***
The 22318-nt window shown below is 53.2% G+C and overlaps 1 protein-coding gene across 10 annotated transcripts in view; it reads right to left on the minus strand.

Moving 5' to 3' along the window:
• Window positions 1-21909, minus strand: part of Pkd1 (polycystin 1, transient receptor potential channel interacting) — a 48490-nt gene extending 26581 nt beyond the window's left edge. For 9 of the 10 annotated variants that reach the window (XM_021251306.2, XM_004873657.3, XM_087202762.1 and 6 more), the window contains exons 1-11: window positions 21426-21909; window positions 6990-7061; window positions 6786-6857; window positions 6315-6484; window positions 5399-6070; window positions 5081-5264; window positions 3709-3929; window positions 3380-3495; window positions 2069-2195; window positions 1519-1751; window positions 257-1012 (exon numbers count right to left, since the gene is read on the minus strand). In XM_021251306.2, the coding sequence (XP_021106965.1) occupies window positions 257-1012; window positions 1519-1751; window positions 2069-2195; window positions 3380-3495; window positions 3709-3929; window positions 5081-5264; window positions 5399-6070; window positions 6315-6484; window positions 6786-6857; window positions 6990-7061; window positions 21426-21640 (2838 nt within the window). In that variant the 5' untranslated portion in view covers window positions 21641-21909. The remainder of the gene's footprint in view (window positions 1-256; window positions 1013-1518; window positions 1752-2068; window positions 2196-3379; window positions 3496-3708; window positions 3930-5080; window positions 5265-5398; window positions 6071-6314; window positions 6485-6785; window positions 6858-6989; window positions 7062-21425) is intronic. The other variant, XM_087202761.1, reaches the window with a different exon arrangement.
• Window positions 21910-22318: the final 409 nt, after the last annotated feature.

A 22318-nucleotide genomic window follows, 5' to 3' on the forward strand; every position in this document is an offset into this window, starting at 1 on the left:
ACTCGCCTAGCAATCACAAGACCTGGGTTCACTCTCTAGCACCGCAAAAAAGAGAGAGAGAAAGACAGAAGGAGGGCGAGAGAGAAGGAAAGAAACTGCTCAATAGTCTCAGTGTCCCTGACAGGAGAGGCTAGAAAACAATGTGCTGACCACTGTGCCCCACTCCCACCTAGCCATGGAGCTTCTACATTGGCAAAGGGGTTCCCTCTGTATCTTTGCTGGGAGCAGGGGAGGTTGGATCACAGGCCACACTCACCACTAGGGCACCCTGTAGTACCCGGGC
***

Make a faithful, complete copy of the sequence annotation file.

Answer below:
The 22318-nt window shown below is 53.2% G+C and overlaps 1 protein-coding gene across 10 annotated transcripts in view; it reads right to left on the minus strand.

Moving 5' to 3' along the window:
• Window positions 1-21909, minus strand: part of Pkd1 (polycystin 1, transient receptor potential channel interacting) — a 48490-nt gene extending 26581 nt beyond the window's left edge. For 9 of the 10 annotated variants that reach the window (XM_021251306.2, XM_004873657.3, XM_087202762.1 and 6 more), the window contains exons 1-11: window positions 21426-21909; window positions 6990-7061; window positions 6786-6857; window positions 6315-6484; window positions 5399-6070; window positions 5081-5264; window positions 3709-3929; window positions 3380-3495; window positions 2069-2195; window positions 1519-1751; window positions 257-1012 (exon numbers count right to left, since the gene is read on the minus strand). In XM_021251306.2, the coding sequence (XP_021106965.1) occupies window positions 257-1012; window positions 1519-1751; window positions 2069-2195; window positions 3380-3495; window positions 3709-3929; window positions 5081-5264; window positions 5399-6070; window positions 6315-6484; window positions 6786-6857; window positions 6990-7061; window positions 21426-21640 (2838 nt within the window). In that variant the 5' untranslated portion in view covers window positions 21641-21909. The remainder of the gene's footprint in view (window positions 1-256; window positions 1013-1518; window positions 1752-2068; window positions 2196-3379; window positions 3496-3708; window positions 3930-5080; window positions 5265-5398; window positions 6071-6314; window positions 6485-6785; window positions 6858-6989; window positions 7062-21425) is intronic. The other variant, XM_087202761.1, reaches the window with a different exon arrangement.
• Window positions 21910-22318: the final 409 nt, after the last annotated feature.

A 22318-nucleotide genomic window follows, 5' to 3' on the forward strand; every position in this document is an offset into this window, starting at 1 on the left:
ACTCGCCTAGCAATCACAAGACCTGGGTTCACTCTCTAGCACCGCAAAAAAGAGAGAGAGAAAGACAGAAGGAGGGCGAGAGAGAAGGAAAGAAACTGCTCAATAGTCTCAGTGTCCCTGACAGGAGAGGCTAGAAAACAATGTGCTGACCACTGTGCCCCACTCCCACCTAGCCATGGAGCTTCTACATTGGCAAAGGGGTTCCCTCTGTATCTTTGCTGGGAGCAGGGGAGGTTGGATCACAGGCCACACTCACCACTAGGGCACCCTGTAGTACCCGGGC